It is so much fun for me to keep in touch with my clients over the years. The Lewises were new to Lake Martin but as you can see in the photo above, they quickly learned the fishing hot spots with help from David Hare.

David Hare, owner and head guide of Alex City Guide Services, is one of the best guides on the Lake and certainly one to talk to about learning to fish Lake Martin. Give him a call at 256-401-3089 or email him at davidbhare@yahoo.com.

If you are looking for a lot at Lake Martin and ready to start planning your lake getaway, call or text me, John Coley at 334-221-5862  or by clicking here or email me – john@lakemartinvoice.com. I would love to help you navigate around the Lake and catch your great real estate deal.

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Lake Martin – for a few or for 50!

Not long ago I sold a waterfront home in the Real Island area of Lake Martin to Mike and Michelle. Like many couples, they had been dreaming about owning a home at Lake Martin for a long time.

This will be their first summer at Lake Martin in their new home. I couldn’t wait to see how they were enjoying it so far.  So I checked with them earlier in May and here is their response:

“We are thoroughly enjoying our lake house! We hosted our school’s track team this past Saturday for their end of the year party. We had about 50 people there for the afternoon, and it was a blast! This holiday weekend we will have some close friends staying with us.We are having fun making it our own, and creating special memories! Thanks for checking on us!”

I am happy to help you make your dream of owning a home at Lake Martin come true too! But here is a warning – be prepared to be the most popular mom and dad around the school when it comes time to host the team!

Can I help you find your dream Lake Martin home or lot? Contact me here or call me at the number at the top of the page.

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Memorial Day Weekend Events at Lake Martin – 2017

Summer officially starts June 20 but at Lake Martin we all know summer starts MEMORIAL DAY WEEKEND. And boy there are so many events to choose from here at the Lake you are going to wish you could clone yourself to enjoy them all.

Here is a list of events in no particular order:

RXR FEST – three nights of great music at Russell Crossroads – featuring Airside, Mose Wilson and The Delta Twang, The Bank Walkers, Raquel Lily, Jordy Searcy and The Jonathan Bloom Band. Bring your chairs and coolers and enjoy a weekend with family and friends. 6-10pm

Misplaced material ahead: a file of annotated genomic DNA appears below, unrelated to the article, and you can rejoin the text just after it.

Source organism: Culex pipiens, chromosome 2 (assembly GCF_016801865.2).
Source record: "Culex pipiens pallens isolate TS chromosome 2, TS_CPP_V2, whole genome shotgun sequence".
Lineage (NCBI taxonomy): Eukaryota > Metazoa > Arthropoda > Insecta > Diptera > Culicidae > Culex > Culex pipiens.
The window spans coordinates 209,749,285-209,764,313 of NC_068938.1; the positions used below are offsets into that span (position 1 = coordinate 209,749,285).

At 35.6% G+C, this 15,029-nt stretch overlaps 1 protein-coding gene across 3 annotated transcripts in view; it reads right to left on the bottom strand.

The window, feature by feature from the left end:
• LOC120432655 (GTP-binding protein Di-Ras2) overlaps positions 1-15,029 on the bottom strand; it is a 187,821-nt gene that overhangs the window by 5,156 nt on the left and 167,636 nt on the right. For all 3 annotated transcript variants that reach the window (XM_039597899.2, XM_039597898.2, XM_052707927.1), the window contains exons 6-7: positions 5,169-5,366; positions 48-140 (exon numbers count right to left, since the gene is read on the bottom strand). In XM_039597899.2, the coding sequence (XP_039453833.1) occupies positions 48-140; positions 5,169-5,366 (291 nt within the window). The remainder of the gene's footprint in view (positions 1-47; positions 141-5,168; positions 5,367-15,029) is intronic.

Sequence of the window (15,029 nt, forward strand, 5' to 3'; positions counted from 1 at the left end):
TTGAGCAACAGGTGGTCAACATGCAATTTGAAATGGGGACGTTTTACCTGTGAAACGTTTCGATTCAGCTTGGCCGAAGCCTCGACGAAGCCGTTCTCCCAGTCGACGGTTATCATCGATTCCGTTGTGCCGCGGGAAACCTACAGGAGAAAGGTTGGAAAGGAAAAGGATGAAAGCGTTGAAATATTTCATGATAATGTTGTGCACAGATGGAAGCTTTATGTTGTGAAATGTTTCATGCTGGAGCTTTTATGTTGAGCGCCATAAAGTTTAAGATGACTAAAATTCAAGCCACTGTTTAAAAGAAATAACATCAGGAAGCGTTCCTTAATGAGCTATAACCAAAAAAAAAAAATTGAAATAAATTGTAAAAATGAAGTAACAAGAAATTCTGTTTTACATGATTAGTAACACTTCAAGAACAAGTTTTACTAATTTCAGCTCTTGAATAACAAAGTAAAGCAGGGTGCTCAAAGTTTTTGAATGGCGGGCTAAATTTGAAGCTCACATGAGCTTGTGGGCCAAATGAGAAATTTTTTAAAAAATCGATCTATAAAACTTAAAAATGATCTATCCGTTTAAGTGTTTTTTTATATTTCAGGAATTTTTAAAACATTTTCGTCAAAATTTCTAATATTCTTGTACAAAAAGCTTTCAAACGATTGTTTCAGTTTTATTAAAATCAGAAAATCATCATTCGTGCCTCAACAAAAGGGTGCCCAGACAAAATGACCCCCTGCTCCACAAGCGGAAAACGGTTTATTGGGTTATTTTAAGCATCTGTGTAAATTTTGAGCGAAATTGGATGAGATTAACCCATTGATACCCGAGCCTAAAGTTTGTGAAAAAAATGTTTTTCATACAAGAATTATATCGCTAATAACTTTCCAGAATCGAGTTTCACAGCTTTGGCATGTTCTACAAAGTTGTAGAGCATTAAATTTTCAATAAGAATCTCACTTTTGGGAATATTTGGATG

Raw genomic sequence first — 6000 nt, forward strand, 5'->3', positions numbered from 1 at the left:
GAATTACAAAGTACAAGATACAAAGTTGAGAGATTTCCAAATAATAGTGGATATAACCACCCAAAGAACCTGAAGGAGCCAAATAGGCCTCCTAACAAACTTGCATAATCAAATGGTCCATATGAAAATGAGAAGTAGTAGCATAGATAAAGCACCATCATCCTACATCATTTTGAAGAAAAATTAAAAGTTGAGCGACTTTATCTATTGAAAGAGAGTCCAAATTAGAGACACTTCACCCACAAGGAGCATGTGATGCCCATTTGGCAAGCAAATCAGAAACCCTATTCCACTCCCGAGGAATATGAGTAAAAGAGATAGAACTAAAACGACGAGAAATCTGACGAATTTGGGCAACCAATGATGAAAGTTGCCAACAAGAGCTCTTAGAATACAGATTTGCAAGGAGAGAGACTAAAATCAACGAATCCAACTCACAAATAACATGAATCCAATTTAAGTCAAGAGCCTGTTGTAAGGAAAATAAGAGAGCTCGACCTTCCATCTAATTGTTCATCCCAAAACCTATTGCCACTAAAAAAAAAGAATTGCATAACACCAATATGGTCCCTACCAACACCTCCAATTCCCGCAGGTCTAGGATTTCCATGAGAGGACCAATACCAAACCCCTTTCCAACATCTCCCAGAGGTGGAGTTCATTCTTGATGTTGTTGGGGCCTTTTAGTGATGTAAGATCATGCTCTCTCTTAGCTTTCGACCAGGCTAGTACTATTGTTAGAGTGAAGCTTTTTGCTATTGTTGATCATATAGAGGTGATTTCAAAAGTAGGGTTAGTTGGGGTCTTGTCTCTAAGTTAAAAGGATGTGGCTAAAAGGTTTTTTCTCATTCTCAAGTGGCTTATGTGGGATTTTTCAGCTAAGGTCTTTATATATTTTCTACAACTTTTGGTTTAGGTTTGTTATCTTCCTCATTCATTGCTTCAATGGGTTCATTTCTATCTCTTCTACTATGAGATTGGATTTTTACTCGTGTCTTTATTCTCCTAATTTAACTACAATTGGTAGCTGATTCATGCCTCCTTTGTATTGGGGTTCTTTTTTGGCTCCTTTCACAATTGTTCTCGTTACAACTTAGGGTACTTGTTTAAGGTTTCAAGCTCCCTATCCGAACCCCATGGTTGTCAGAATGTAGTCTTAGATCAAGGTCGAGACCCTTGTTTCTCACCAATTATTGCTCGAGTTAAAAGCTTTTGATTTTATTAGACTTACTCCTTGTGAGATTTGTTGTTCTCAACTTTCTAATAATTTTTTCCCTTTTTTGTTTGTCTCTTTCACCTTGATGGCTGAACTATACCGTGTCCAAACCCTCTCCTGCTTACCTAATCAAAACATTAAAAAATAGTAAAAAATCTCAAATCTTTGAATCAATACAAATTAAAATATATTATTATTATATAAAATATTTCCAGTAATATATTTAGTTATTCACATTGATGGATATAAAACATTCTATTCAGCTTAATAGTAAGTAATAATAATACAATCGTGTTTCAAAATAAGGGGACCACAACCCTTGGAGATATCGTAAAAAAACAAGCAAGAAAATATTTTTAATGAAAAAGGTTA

Art on the Lake at Children’s Harbor – Saturday from 9-5 and Sunday from 9-2 this free art festival features art and jewelry from over 40 artisans with a portion of art purchases helping support Children’s Harbor.

Bezlo’s Cafe – Opened earlier this year in Eclectic. Avondale Brewing Company Tasting Party from 5-8pm on Friday. Live music from Mark Kelley from 8:30-10pm Friday and Saturday.

Chuck’s Marina – Your home all summer long. Live music all weekend – Friday at 7:30pm, Rachel Wilson, Saturday at 7:30pm, Blane Rudd and Sunday from 6-9pm River Dan!

Copper’s Grill at Stillwaters – Great food, live music, outside venue! Friday 7-10pm music from Blackberry Breeze, Saturday 7-10pm music from Winston Ramble and Sunday 7-10pm the Sid Phelps Band.

McFadden Cup Club Race – Dixie Sailing Club – Racing open to all members. Saturday from 11-5. Not a member? If interested in crewing see their website.

Eagles at Naturalist Cabin in Russell Crossroads – Saturday at 12pm and 1pm. Come visit two of Auburn’s popular eagles!

The Landing at Parker Creek – Saturday starting at 6pm, live music from the M-80s and Jenni Foreman Mote.

Interested in knowing what is happening at Lake Martin? Or check the weather? See the water level? Discover new restaurants or shops? Contact one of the area Marinas? Keep up to date with new property listings? Then download the free Lake Martin Voice App! You will be glad you did!

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Price Drop in River Oaks!

Heads-up! This Lake Martin waterfront home for sale in River Oaks has just had a price drop.

1642 River Oaks Drive sits on a beautiful lot with westerly views framing a huge vista of the lake. This lake home has a flexible floor plan, 4 bedrooms, 4 baths, screened porch, boat lift and more!

New price of $749,500!

 

Take a full tour below! (click play arrow)

For more information on 1642 River Oaks Drive click here or contact Listing Agent John Coley at 334-221-5862 or by clicking here or email him – john@lakemartinvoice.com.

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Summer-ize to Show

As you read this, Lake Martin’s Plug Day 2017 should be comfortably behind us. Lord willing, spring rains and Alabama Power should be combining to raise the lake’s water level – inch by inch, day by day.

It’s Christmas morning every morning for people like me who love Lake Martin. How much fun is it to check your favorite source for the water level and see that the lake has risen higher than it was the day before? Each time I see a rise, in my head I can hear Johnny Cash ask, “How high’s the water, Mama?” It is glorious.

Have you squandered the time after September? Are you one of these folks that shuts your lake home up tight after Labor Day and doesn’t crack it open until Memorial Day? If so, shame on you. It’s your loss, really, because you are missing some of the best weather that the Lake Martin area offers.